“The most common phobia you’ve never heard of,” boasts the heading at r/trypophobia and since we at FANGORIA love practicing exposure therapy for the anxieties that plague us, it’s only fitting we take a good long look at the fear of holes. A phenomenon first identified through mid-aughts online message boards, trypophobia is reported by folks who experience feelings of repulsion, disgust, and sometimes fear at the sight of clusters of holes. The most commonly reported visual triggers include strawberries, honeycombs, lotus flower pods, certain types of drains and species of coral, sponges, the bubbles on the underside of an uncooked pancake, and patterns like polka dots. In its most extreme forms, large pores and certain types of skin lesions can also activate those with this particular sensitivity.
While one cannot formally be diagnosed with trypophobia at present, and research is in its infancy (the term was coined by an unknown forum user in 2005), the general theory is that these physiological responses serve an evolutionary purpose. A piece from Healthline published earlier this year reports that “some experts theorize this fear of closely-packed holes may develop as an extension of a biological fear of venomous or otherwise dangerous creatures,” while others support the argument made in this 2014 article from Scientific American which considers that the “‘fear of holes’ may be…an evolved trait that may have helped our ancestors avoid germs and disease.”
Personally speaking, I find neither explanation particularly satisfying. First, because they indulge the tendency of evolutionary psychologists to retroactively devise convenient, tidy narratives surrounding human evolution and experience that are, in actuality, messy, complex, and deeply bound up in/with culture. An inclination the paleontologist and evolutionist, Stephen Jay Gould denounced in the late ‘70’s as an impulse toward the “just so stories” designed for children in the early twentieth century. To this point, neither theory speaks to the fact that holes are an ancient, universal motif- employed across cultures, continents, and spacetime- to signify and incite fear, anxiety, and repulsion specifically. This is, in part, what The Swallowing is all about.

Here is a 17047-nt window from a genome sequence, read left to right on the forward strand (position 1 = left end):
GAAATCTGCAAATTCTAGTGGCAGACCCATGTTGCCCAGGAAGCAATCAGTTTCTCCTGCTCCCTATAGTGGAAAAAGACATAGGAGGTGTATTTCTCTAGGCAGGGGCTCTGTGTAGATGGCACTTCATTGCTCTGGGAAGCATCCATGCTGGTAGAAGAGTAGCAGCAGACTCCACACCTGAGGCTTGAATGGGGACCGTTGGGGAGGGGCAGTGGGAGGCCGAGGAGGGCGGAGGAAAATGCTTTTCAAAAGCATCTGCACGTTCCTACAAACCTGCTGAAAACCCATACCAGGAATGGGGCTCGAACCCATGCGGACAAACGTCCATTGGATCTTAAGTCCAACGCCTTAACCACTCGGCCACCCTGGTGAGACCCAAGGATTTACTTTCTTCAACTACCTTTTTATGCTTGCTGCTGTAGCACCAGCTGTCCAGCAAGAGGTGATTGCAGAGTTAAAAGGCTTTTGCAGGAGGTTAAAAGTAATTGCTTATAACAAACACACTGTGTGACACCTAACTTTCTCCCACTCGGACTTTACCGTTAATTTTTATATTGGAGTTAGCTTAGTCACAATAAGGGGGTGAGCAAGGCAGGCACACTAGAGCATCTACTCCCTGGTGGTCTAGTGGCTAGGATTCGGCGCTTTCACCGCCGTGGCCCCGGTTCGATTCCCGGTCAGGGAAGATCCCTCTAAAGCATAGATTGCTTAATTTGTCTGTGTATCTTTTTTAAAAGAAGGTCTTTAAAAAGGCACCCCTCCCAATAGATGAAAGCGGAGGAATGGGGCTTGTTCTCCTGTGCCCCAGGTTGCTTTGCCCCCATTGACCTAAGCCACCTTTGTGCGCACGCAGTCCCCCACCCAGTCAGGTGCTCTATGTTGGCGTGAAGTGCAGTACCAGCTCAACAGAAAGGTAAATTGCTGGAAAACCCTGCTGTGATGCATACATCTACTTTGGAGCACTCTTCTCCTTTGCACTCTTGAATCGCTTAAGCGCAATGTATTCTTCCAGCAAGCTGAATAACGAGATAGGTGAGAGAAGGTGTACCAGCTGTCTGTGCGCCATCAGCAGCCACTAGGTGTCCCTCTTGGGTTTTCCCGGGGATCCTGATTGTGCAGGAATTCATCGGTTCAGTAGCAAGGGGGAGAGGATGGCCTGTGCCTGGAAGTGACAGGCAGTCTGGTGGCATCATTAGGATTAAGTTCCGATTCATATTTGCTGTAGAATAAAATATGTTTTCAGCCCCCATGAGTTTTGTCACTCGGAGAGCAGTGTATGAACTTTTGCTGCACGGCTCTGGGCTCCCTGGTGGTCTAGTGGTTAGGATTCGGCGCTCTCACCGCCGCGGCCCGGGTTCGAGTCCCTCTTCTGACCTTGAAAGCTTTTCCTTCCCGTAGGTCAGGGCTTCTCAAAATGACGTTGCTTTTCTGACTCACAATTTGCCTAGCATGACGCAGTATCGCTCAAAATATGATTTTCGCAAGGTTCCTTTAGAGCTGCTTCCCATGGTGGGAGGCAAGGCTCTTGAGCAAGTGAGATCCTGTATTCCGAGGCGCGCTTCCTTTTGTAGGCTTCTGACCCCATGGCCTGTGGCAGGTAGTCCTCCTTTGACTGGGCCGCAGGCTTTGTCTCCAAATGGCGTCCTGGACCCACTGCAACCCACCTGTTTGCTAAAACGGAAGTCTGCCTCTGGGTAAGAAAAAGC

A hole is a measurable absence, a simultaneous emptiness and openness. It is an eye, a wound, an orifice, a cave, a well, a door, a grave, and most significantly, a mouth. Christian Anglo-Saxon art as far back as the first century AD has depicted the entrance to hell as the open mouth of a serpentine monster (the Hellmouth, for the Buffy fans out there), a motif that has appeared again and again over time in ever-evolving forms. The Leviathan becomes Moby Dick becomes Jaws.
These occurrences ultimately echo one another, pieces that come together to form an ontological whole. The metaphor of the “sweet smell” that lures fish into the whale’s open mouth in the Old English poem, The Whale (from which the Leviathan derives, though the monster is named Fastitocalon, an embodiment of the Devil), is mirrored in our contemporary interpretation of the soundwaves emitted by/from the black hole at the center of the Perseus galaxy as song. You need only watch Event Horizon to understand such singing as its own lure, its own “sweet smell.”
Though trypophobia literally translates to “fear of holes,” its popular usage has explicitly referred to clusters and patterns of holes. This entire column is a testament to the prevalence of devouring mouth-holes in horror, but what has quickly been identified as “trypophobic imagery” was prevalent long before the term was actually coined. Jason’s mask in the Friday the 13th franchise would be a nightmare unto itself to someone with trypophobia, and if Freddy’s burned face didn’t do you in, the needle-fingers scene in A Nightmare on Elm Street 3: Dream Warriors- in which clusters of burn holes appear on Taryn’s arms- is gross enough to earn at least a shiver of disgust from most. Larry Cohen’s The Stuff (which I wrote about earlier this year) also features some notoriously trypophobic elements, namely in one of the film’s most unforgettable scenes.
The moment is a reveal, one where we discover a particular character has been taken over by The Stuff, a body-snatching sentient marshmallow fluff-like goo. It stretches and expands from inside their body but their mouth in particular, which widens and widens to allow The Stuff to “vacate the premises” (through the front door) until it basically tears them apart. Before this crescendo, clusters of holey lesions fill the mouth as though the skin were an old, well-worn t-shirt. But, you know, one that oozes.